Mixed-Race Youth and Schooling

Author: Sandra Winn Tutwiler

Publisher: Routledge

ISBN: 1317693426

Category: Education

Page: 242

View: 3503


This timely, in-depth examination of the educational experiences and needs of mixed-race children ("the fifth minority") focuses on the four contexts that primarily influence learning and development: the family, school, community, and society-at-large. The book provides foundational historical, social, political, and psychological information about mixed-race children and looks closely at their experiences in schools, their identity formation, and how schools can be made more supportive of their development and learning needs. Moving away from an essentialist discussion of mixed-race children, a wide variety of research is included. Life and schooling experiences of mixed-raced individuals are profiled throughout the text. Rather than pigeonholing children into a neat box of descriptions or providing readymade prescriptions for educators, Mixed-Race Youth and Schooling offers information and encourages teachers to critically reflect on how it is relevant to and helpful in their teaching/learning contexts.

The Politics of Democratic Inclusion

Author: Christina Wolbrecht,Rodney E. Hero

Publisher: Temple University Press

ISBN: 9781592133604

Category: Political Science

Page: 351

View: 630


How institutions foster and hinder political participation of the underrepresented

Seasonal Activities

Author: Brenda Shelton Strickland

Publisher: Teacher Created Resources

ISBN: 1420635379

Category: Creative activities and seat work

Page: 160

View: 9281


Provides reproducible patterns, minibooks, journal pages, word cards and memory book pages with bulletin board ideas and color patterns on a CD.

The Color of Water

Author: James McBride

Publisher: Penguin

ISBN: 159448192X

Category: Biography & Autobiography

Page: 336

View: 1613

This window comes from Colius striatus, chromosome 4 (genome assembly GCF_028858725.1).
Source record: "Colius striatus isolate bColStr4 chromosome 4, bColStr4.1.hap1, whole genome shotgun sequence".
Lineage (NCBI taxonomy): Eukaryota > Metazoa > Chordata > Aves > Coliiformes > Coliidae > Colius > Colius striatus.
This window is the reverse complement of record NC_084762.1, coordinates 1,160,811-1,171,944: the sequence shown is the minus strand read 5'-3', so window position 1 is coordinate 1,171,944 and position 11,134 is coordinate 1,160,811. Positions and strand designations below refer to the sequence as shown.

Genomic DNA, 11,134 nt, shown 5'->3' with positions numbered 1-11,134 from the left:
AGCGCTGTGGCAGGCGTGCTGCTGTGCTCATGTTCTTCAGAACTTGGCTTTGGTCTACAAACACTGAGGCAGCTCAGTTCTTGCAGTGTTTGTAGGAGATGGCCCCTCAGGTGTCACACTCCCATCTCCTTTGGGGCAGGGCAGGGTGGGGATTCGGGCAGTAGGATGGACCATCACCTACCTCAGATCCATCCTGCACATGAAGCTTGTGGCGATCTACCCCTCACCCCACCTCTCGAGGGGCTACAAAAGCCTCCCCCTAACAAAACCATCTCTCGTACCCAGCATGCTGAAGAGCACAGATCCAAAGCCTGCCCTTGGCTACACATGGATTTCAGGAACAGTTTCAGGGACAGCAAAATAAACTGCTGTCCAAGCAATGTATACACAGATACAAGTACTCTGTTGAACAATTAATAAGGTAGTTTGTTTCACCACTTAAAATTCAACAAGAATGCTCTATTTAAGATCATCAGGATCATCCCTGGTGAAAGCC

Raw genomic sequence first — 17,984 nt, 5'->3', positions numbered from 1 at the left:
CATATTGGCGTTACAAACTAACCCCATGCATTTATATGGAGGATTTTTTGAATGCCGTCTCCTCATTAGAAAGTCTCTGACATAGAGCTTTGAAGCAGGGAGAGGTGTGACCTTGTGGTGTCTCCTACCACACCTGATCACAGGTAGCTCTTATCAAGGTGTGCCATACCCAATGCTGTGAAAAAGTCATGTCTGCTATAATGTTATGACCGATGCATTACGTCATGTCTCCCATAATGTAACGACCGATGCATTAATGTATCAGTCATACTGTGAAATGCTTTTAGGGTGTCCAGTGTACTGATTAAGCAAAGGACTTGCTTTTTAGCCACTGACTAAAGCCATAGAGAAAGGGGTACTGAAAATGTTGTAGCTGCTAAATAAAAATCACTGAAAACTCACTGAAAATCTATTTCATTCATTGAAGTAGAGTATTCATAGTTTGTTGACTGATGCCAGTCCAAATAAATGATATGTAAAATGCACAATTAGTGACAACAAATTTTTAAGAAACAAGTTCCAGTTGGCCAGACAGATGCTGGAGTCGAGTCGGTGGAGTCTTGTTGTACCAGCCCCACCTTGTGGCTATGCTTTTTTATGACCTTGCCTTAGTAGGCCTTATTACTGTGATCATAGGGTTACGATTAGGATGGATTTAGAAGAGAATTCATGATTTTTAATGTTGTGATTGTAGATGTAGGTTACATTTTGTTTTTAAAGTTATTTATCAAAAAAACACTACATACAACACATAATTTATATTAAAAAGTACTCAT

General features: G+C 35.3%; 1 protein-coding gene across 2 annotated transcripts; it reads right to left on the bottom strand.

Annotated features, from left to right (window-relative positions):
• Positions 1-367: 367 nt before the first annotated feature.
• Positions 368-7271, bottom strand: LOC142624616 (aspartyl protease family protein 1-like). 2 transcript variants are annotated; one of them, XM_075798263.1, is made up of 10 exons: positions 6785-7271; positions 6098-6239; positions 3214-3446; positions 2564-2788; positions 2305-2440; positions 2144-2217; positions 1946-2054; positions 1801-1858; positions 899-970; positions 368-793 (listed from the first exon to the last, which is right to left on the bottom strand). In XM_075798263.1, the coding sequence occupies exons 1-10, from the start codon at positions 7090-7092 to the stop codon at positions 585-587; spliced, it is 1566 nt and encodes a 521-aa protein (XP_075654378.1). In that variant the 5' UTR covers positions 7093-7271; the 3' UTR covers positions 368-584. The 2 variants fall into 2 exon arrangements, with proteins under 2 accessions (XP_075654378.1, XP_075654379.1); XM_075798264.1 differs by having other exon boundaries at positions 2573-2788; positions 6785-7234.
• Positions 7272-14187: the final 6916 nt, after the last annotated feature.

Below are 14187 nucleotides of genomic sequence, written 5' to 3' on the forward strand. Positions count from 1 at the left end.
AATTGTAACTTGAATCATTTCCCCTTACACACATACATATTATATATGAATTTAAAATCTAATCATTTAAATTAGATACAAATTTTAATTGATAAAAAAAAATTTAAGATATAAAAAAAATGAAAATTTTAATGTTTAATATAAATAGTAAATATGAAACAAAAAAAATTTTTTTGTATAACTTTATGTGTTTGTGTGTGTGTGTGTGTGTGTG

From the bestselling author of Deacon King Kong and the National Book Award-winning The Good Lord Bird: The modern classic that spent more than two years on The New York Times bestseller list and that Oprah.com calls one of the best memoirs of a generation. Who is Ruth McBride Jordan? A self-declared "light-skinned" woman evasive about her ethnicity, yet steadfast in her love for her twelve black children. James McBride, journalist, musician, and son, explores his mother's past, as well as his own upbringing and heritage, in a poignant and powerful debut, The Color Of Water: A Black Man's Tribute to His White Mother. The son of a black minister and a woman who would not admit she was white, James McBride grew up in "orchestrated chaos" with his eleven siblings in the poor, all-black projects of Red Hook, Brooklyn. "Mommy," a fiercely protective woman with "dark eyes full of pep and fire," herded her brood to Manhattan's free cultural events, sent them off on buses to the best (and mainly Jewish) schools, demanded good grades, and commanded respect. As a young man, McBride saw his mother as a source of embarrassment, worry, and confusion—and reached thirty before he began to discover the truth about her early life and long-buried pain. In The Color of Water, McBride retraces his mother's footsteps and, through her searing and spirited voice, recreates her remarkable story. The daughter of a failed itinerant Orthodox rabbi, she was born Rachel Shilsky (actually Ruchel Dwara Zylska) in Poland on April 1, 1921. Fleeing pogroms, her family emigrated to America and ultimately settled in Suffolk, Virginia, a small town where anti-Semitism and racial tensions ran high. With candor and immediacy, Ruth describes her parents' loveless marriage; her fragile, handicapped mother; her cruel, sexually-abusive father; and the rest of the family and life she abandoned. At seventeen, after fleeing Virginia and settling in New York City, Ruth married a black minister and founded the all- black New Brown Memorial Baptist Church in her Red Hook living room. "God is the color of water," Ruth McBride taught her children, firmly convinced that life's blessings and life's values transcend race. Twice widowed, and continually confronting overwhelming adversity and racism, Ruth's determination, drive and discipline saw her dozen children through college—and most through graduate school. At age 65, she herself received a degree in social work from Temple University. Interspersed throughout his mother's compelling narrative, McBride shares candid recollections of his own experiences as a mixed-race child of poverty, his flirtations with drugs and violence, and his eventual self- realization and professional success. The Color of Water touches readers of all colors as a vivid portrait of growing up, a haunting meditation on race and identity, and a lyrical valentine to a mother from her son.